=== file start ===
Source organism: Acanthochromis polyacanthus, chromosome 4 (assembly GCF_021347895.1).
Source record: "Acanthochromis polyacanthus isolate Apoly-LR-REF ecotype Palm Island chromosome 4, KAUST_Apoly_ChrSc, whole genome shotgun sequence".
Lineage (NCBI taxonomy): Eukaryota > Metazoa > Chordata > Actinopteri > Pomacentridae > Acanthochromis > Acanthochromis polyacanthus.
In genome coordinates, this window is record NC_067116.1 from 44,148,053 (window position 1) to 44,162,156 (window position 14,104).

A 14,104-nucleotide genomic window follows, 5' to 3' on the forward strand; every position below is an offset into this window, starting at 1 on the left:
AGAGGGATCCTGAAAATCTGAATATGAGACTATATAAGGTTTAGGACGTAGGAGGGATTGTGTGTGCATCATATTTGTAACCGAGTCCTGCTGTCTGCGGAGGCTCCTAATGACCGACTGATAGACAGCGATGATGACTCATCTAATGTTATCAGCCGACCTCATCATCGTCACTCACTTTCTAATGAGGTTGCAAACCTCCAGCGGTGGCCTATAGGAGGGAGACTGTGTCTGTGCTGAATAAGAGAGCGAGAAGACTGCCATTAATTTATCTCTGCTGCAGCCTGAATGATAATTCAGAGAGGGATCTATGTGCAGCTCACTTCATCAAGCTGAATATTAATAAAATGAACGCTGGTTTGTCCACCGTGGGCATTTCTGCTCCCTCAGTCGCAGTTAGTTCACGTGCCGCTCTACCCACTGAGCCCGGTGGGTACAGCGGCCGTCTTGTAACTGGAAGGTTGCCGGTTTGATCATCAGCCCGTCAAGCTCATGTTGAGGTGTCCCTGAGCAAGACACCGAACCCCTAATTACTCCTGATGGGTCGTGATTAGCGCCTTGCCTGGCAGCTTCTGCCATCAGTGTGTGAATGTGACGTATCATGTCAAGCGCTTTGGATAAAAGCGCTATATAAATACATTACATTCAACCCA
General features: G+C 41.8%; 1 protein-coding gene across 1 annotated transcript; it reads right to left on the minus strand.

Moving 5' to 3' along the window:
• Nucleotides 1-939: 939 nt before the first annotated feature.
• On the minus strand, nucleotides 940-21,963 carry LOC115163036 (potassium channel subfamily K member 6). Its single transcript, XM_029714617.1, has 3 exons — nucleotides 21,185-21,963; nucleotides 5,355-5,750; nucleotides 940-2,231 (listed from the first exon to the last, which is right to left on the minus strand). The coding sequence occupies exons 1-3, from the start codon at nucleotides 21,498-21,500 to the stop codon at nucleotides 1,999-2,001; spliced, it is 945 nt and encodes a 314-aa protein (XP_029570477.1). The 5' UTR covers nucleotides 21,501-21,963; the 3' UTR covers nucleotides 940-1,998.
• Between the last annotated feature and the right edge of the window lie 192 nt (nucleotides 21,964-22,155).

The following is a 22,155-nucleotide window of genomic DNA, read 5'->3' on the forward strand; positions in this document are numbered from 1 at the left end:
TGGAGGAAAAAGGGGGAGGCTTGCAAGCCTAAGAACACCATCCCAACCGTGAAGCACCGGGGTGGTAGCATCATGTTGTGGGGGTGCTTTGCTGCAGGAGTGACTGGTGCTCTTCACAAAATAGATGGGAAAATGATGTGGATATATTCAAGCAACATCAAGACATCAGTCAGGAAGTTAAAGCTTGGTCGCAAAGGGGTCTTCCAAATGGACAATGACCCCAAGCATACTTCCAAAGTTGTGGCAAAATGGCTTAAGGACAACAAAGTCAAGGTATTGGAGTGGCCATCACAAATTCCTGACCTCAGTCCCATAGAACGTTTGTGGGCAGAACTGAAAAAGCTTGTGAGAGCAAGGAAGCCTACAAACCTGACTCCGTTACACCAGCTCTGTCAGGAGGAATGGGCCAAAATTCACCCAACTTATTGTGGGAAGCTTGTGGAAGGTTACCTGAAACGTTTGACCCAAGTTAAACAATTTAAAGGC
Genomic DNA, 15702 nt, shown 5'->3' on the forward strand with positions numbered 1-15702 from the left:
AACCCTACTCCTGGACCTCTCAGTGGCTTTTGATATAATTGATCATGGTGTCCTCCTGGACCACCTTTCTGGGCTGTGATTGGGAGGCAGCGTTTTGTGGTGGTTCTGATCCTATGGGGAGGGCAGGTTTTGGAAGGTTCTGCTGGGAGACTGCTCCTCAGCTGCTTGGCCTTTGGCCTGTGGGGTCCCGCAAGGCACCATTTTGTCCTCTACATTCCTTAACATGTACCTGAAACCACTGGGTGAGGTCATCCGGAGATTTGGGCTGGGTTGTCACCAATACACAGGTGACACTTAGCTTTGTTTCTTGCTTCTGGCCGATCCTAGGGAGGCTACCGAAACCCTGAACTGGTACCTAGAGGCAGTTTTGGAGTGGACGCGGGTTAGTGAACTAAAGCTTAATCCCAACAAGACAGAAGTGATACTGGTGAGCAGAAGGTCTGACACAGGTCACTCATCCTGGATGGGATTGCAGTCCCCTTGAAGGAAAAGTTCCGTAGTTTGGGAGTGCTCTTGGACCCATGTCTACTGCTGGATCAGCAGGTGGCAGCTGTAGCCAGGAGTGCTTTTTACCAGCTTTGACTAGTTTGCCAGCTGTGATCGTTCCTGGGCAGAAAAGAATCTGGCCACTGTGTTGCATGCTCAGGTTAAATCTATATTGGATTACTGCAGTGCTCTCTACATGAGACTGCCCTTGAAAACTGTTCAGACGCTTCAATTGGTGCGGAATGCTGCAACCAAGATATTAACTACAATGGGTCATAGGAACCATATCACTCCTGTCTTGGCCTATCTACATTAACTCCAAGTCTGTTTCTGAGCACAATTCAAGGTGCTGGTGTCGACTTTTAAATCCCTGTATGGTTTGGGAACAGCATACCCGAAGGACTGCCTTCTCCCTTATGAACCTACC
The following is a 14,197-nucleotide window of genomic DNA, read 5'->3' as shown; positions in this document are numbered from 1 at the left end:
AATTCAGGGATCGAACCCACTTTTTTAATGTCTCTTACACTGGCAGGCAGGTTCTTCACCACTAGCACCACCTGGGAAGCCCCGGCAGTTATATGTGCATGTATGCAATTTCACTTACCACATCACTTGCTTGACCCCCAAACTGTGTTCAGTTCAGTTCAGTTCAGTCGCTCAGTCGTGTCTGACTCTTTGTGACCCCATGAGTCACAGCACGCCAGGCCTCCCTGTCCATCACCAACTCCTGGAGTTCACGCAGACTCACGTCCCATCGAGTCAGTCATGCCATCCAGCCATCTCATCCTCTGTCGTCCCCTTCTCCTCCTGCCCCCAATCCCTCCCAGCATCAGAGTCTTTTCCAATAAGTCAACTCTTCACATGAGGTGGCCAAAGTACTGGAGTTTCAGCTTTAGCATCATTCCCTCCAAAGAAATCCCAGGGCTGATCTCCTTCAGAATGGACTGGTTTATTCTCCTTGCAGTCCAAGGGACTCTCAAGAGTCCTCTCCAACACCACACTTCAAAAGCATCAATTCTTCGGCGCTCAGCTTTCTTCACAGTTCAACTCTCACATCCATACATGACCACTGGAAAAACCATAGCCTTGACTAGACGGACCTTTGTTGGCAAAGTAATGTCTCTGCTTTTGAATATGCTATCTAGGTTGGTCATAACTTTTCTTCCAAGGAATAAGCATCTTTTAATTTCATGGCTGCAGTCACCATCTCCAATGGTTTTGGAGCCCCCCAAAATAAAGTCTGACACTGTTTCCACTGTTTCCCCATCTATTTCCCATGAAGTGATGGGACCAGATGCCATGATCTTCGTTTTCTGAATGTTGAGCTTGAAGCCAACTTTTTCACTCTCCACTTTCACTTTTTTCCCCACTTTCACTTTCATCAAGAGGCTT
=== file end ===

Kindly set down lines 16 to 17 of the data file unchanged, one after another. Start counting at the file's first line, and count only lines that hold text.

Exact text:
The following is a 14,197-nucleotide window of genomic DNA, read 5'->3' as shown; positions in this document are numbered from 1 at the left end:
AATTCAGGGATCGAACCCACTTTTTTAATGTCTCTTACACTGGCAGGCAGGTTCTTCACCACTAGCACCACCTGGGAAGCCCCGGCAGTTATATGTGCATGTATGCAATTTCACTTACCACATCACTTGCTTGACCCCCAAACTGTGTTCAGTTCAGTTCAGTTCAGTCGCTCAGTCGTGTCTGACTCTTTGTGACCCCATGAGTCACAGCACGCCAGGCCTCCCTGTCCATCACCAACTCCTGGAGTTCACGCAGACTCACGTCCCATCGAGTCAGTCATGCCATCCAGCCATCTCATCCTCTGTCGTCCCCTTCTCCTCCTGCCCCCAATCCCTCCCAGCATCAGAGTCTTTTCCAATAAGTCAACTCTTCACATGAGGTGGCCAAAGTACTGGAGTTTCAGCTTTAGCATCATTCCCTCCAAAGAAATCCCAGGGCTGATCTCCTTCAGAATGGACTGGTTTATTCTCCTTGCAGTCCAAGGGACTCTCAAGAGTCCTCTCCAACACCACACTTCAAAAGCATCAATTCTTCGGCGCTCAGCTTTCTTCACAGTTCAACTCTCACATCCATACATGACCACTGGAAAAACCATAGCCTTGACTAGACGGACCTTTGTTGGCAAAGTAATGTCTCTGCTTTTGAATATGCTATCTAGGTTGGTCATAACTTTTCTTCCAAGGAATAAGCATCTTTTAATTTCATGGCTGCAGTCACCATCTCCAATGGTTTTGGAGCCCCCCAAAATAAAGTCTGACACTGTTTCCACTGTTTCCCCATCTATTTCCCATGAAGTGATGGGACCAGATGCCATGATCTTCGTTTTCTGAATGTTGAGCTTGAAGCCAACTTTTTCACTCTCCACTTTCACTTTTTTCCCCACTTTCACTTTCATCAAGAGGCTT